This brings Grandma down to giving you the 1900 events for April as follows:
April 11, 1900 The U.S. Navy bought its First Submarine, the USS Holland.
April 24, 1913 The Woolworth building opened in New York City. At 792 feet,
it was the tallest Building in the World.
April 2, 1902 The First Motion-Picture Theater in the United States opened in Los Angeles.
April 6, 1909 America explorers Robert Peary and Matthew Henson reached the North Pole.
April 8, 1904 Longacre Square in New York City was renamed Times Square.
April 12, 1917 President Woodrow Wilson asked Congress to declare war on Germany
so that America could help "Make the World Safe for Democracy."
April 10, 1912 The luxury liner Titanic Hit an Iceberg just before midnight.
April 20, 1902 French scientists Marie and Pierre Curie discovered Radium.
April 21, 1908 according to Dr. Frederick Cook, he reached the North Pole.
According to Book (1) "Although Frederick Cook kept a journal purportedly proving he'd
discovered the North Pole, another man has been given credit for the discovery. Challenge
your (children) to find out who that man was."
April 18, 1906 A devastating Earthquake struck San Francisco destroying 3,000
acres of the city.
April 15, 1912 Albert Einstein first spoke of Time as the Fourth Dimension.
April 15, 1912 The Ocean Liner Titanic sank in the North Atlantic.
April 11, 1921 Iowa became the First state to Impose a Cigarette Tax.
April 1, 1923 The First Dance Marathon began in New York City.
April 13, 1923 The Illinois legislature Gave Women the Right to Serve on Juries.
April 18, 1923 Yankee Stadium opened in New York City.
Yankee Stadium in New York City 1928-1932 collected for our Home Education Program.
April 10, 1924 Simon and Schuster published the First Crossword Puzzle Book. 
April 16, 1926 The Book-of-the Club was founded in New York City.
April 6, 1927 The First Pilot's License was issued by the U. S. Department of Commerce.
April 7, 1927 Secretary of Commerce Herbert Hoover appeared on screen in the First
Public Demonstration of Television.
April 3, 1933 An airplane first flew over Mt. Everest.
April 12, 1934 The Highest-Velocity Natural Wind ever recorded--231 mph--occurred
on Mt. Washington, N.H.
April 18, 1934 The First Laundromat--called a "Wasateria"--opened.
April 8, 1939 The First Telephone Weather Forecasting Service began in New York City.
April 7, 1940's Booker T. Washington became the First African-American depicted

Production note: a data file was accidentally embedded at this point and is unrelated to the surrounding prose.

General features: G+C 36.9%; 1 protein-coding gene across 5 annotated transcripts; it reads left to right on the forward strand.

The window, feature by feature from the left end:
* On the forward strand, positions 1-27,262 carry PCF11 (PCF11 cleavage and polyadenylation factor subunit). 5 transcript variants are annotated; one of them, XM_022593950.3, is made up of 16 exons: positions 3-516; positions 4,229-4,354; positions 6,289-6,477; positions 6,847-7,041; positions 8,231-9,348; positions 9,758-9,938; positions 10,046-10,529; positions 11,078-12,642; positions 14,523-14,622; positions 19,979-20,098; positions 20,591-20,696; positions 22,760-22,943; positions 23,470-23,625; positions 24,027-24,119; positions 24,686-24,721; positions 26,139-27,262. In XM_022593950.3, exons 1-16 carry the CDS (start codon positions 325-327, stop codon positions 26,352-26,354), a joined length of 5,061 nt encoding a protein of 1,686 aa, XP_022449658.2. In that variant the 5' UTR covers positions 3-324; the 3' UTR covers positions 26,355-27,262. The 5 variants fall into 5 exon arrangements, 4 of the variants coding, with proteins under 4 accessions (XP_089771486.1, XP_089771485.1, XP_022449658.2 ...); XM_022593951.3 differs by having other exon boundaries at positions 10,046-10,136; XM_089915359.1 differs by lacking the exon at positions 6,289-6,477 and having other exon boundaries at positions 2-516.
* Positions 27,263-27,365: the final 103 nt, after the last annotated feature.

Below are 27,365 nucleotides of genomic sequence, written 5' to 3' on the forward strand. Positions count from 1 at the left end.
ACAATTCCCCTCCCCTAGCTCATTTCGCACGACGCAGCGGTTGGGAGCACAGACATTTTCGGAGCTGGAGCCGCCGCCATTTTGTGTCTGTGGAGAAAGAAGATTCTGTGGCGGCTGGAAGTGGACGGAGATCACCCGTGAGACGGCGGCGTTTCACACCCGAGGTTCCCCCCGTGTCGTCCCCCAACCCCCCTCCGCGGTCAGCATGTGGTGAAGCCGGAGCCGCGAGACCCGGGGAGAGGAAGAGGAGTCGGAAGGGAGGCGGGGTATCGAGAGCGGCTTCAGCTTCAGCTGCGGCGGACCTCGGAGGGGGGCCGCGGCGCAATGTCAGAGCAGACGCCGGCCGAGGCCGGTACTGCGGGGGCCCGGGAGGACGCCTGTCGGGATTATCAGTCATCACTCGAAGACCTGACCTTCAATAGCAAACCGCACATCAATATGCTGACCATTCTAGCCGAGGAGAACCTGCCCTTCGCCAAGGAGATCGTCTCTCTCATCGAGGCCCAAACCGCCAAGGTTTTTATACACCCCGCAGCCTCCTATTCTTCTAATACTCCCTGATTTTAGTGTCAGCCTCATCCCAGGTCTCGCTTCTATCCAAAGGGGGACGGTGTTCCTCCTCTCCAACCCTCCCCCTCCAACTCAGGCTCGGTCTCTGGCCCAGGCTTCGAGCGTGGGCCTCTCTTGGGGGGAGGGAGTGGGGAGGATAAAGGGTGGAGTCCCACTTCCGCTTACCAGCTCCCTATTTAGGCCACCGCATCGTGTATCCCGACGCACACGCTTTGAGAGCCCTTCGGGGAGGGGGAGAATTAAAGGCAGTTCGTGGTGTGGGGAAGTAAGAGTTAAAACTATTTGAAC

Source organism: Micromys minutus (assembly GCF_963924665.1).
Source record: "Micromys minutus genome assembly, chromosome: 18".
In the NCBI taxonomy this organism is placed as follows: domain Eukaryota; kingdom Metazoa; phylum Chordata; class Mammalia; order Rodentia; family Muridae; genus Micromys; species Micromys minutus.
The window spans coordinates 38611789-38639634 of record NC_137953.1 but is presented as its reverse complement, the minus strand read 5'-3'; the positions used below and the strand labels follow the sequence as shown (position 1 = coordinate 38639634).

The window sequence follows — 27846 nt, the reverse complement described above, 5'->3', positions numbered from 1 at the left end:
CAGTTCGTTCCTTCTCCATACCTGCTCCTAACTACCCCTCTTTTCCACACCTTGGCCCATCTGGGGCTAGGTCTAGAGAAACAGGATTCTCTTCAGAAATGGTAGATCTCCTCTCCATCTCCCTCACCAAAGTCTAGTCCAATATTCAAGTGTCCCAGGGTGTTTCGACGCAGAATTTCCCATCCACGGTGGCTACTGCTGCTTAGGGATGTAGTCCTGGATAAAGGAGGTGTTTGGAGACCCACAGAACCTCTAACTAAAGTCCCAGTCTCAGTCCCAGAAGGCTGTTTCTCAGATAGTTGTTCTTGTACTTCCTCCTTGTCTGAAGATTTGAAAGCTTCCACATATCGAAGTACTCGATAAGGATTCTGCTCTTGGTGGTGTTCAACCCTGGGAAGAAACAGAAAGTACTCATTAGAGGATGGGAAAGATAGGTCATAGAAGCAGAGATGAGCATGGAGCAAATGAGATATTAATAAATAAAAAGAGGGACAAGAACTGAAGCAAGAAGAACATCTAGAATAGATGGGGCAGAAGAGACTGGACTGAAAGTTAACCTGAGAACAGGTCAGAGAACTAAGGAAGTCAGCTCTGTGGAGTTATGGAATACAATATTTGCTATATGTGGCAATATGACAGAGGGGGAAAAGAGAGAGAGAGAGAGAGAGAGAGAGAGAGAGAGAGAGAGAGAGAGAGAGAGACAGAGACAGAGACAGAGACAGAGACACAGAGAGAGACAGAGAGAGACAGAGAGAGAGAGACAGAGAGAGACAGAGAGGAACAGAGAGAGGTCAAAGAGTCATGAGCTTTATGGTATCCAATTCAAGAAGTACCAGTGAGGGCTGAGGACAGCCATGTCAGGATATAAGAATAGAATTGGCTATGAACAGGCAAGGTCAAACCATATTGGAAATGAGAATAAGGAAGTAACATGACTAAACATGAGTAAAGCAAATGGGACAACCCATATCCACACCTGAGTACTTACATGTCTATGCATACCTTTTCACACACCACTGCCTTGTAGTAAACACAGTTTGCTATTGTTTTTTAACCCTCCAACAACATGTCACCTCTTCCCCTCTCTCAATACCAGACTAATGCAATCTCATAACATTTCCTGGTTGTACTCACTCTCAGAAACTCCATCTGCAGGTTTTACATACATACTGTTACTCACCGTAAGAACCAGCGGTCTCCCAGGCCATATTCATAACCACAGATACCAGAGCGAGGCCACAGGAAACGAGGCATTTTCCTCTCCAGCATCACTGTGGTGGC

on a U.S. Postage Stamp.
April 16, 1940 Bob Feller of the Cleveland Indians pitched an Opening Day
No-Hitter against the White Sox in Chicago.
April 20, 1940 The Electron Microscope was demonstrated for the first time.
April 9, 1941 The Golf Hall of Fame was established in Palm Beach Gardens, Fla.
April 1, 1943 Norman Rockwell did his first April Fool's cover for The Saturday Evening Post.
This had an activity with it but Grandma decided to skip this one.
April 13, 1943 President Franklin D. Roosevelt dedicated the Jefferson Memorial in Washington, D.C.
April 3, 1944 Anne Frank, age 14, described her family's eating habits in her diary.
Book (1) says, "Through her diary, Anne Frank gave the world an account of her feelings and
experiences as she and her family hid from the Nazis during World War II. After 21 months in
hiding, she wrote about "food cycles"--times when she and her family ate only one food, prepared
in various ways. For example, "We had nothing but endive for a long time, day in, day out, endive
with sand, endive without sand, stew with endive, boiled or en casserole..."  Ask your (children)
to keep a diary recording what their family eats for 1 week. Compare their diet with that of Anne
April 1, 1946 Stan and Jan Berenstain, the creators of the Berenstain Bears, were married.
An activity goes along with this in which Book (1) says, "Stan and Jan Berenstain have two sons.
When the boys were young, they asked their parents to buy them funny books. The Berenstains
eventually ran out of books to buy, so they created their own. Read several of the Berenstains'
books to the (children), discussing how humor makes the stories appealing. Then choose one
story and ask the (children) to write and illustrate another episode or a different ending for it."
April 18, 1946 The League of Nations officially went out of existence.
April 10, 1946 Japanese Women voted for the first time.
April 7, 1947 A 23-Day, Nationwide Telephone Strike in the United States began.
April 9, 1947 Sunspots were Large Enough to be visible to the naked eye.
April 11, 1947 Jackie Robinson broke major-league baseball's "color barrier" when he
joined the Brooklyn Dodgers.
April 7, 1948 The World Health Organization was founded.
April 4, 1949 The North Atlantic Treaty organization (NATO) was formed.
April 23, 1949 Governor Adlai E. Stevenson of Illinois vetoed a Bill requiring cats to be leashed.